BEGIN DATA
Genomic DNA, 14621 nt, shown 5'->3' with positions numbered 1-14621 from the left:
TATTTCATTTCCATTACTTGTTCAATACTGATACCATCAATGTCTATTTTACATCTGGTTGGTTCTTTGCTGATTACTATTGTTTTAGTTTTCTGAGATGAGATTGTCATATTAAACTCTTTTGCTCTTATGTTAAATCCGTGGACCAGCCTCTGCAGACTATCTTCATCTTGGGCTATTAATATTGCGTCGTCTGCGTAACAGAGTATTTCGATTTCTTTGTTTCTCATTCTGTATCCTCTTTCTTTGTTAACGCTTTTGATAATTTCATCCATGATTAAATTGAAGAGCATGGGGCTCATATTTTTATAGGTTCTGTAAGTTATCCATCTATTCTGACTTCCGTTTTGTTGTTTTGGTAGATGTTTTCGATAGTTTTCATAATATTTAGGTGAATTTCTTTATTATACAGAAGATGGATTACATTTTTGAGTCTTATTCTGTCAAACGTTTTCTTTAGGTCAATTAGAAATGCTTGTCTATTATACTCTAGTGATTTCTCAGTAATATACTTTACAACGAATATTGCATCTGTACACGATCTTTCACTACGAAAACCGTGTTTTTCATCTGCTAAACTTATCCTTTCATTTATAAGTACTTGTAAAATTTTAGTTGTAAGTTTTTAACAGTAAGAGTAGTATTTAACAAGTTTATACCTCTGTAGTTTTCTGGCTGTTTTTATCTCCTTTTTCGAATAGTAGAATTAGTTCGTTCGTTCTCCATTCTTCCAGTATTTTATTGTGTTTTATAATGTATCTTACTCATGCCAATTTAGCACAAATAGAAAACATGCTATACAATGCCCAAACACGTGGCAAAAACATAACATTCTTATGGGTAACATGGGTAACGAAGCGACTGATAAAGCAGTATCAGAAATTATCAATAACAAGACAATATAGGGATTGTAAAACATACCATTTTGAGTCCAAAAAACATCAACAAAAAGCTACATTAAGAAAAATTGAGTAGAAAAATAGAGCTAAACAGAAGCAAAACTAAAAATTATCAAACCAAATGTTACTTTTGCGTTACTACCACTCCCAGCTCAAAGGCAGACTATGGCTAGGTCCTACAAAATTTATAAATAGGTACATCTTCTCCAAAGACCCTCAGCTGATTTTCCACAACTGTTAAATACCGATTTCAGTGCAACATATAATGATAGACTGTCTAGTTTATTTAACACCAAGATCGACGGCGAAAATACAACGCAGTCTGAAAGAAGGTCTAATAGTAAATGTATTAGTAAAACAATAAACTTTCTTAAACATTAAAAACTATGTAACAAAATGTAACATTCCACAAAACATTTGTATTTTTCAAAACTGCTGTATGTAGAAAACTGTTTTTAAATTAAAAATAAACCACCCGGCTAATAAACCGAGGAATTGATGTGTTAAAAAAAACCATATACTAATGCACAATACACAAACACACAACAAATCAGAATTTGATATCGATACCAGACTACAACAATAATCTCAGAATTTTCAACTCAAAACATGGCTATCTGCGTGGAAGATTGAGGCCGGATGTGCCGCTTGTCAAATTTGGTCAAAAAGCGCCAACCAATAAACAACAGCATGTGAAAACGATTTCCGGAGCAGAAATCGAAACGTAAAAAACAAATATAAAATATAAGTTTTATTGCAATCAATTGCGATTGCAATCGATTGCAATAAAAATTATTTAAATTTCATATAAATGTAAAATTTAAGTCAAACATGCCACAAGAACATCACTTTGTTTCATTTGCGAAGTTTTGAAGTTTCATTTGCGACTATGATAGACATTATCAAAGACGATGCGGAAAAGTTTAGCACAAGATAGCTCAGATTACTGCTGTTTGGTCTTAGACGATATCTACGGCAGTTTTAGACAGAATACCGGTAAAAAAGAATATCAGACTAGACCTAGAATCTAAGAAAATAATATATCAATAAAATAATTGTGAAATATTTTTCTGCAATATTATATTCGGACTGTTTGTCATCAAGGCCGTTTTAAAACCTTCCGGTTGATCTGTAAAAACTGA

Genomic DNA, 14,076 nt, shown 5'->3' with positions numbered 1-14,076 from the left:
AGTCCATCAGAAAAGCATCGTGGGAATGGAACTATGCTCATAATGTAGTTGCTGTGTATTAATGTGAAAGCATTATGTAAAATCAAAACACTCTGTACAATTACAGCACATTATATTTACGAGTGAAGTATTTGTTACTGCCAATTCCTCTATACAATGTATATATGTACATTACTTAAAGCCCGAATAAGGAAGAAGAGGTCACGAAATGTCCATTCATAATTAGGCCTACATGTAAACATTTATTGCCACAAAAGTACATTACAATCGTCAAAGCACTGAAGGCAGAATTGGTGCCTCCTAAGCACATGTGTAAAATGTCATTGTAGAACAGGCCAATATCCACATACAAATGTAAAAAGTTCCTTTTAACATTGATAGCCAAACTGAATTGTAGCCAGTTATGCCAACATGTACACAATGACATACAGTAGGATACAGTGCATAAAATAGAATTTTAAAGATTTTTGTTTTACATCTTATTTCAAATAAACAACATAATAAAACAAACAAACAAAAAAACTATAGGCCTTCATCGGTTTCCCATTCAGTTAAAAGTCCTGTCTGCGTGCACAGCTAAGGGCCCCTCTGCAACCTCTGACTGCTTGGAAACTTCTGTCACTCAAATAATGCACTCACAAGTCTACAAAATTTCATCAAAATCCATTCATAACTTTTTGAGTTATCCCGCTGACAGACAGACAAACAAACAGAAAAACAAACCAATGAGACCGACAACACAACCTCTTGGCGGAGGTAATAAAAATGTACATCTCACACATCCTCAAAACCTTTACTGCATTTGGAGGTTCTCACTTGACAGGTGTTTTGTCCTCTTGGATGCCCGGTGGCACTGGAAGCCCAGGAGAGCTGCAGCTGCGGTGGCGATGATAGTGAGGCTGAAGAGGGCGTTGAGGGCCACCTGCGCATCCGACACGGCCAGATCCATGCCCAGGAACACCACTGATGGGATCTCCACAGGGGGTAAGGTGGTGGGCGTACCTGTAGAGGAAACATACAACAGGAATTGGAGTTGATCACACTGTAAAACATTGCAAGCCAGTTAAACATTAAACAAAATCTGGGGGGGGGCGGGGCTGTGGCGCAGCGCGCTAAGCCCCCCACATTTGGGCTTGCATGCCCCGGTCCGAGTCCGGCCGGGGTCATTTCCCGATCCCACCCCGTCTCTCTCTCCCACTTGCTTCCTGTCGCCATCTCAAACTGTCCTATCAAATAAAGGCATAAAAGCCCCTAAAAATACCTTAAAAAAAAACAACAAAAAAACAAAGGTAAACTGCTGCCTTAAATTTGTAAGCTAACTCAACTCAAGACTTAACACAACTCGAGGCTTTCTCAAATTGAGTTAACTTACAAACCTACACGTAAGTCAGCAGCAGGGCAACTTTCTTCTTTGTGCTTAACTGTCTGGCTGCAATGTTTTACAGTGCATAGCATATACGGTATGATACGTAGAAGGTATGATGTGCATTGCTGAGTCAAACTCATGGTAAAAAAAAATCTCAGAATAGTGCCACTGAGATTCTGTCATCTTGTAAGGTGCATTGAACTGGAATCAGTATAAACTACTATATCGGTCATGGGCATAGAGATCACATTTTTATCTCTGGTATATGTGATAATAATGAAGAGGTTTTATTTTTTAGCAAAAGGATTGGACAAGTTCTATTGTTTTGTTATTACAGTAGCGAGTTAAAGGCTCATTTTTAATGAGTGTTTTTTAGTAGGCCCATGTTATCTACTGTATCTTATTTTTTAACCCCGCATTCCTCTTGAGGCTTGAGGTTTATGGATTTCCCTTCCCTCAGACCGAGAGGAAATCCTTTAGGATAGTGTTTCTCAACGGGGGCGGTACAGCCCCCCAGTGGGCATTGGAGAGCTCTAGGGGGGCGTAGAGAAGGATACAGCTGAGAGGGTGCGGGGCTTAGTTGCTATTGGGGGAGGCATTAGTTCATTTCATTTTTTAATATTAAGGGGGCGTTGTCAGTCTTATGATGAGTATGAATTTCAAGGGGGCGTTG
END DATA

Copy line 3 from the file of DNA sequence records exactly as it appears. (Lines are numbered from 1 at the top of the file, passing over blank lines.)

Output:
Genomic DNA, 14,076 nt, shown 5'->3' with positions numbered 1-14,076 from the left: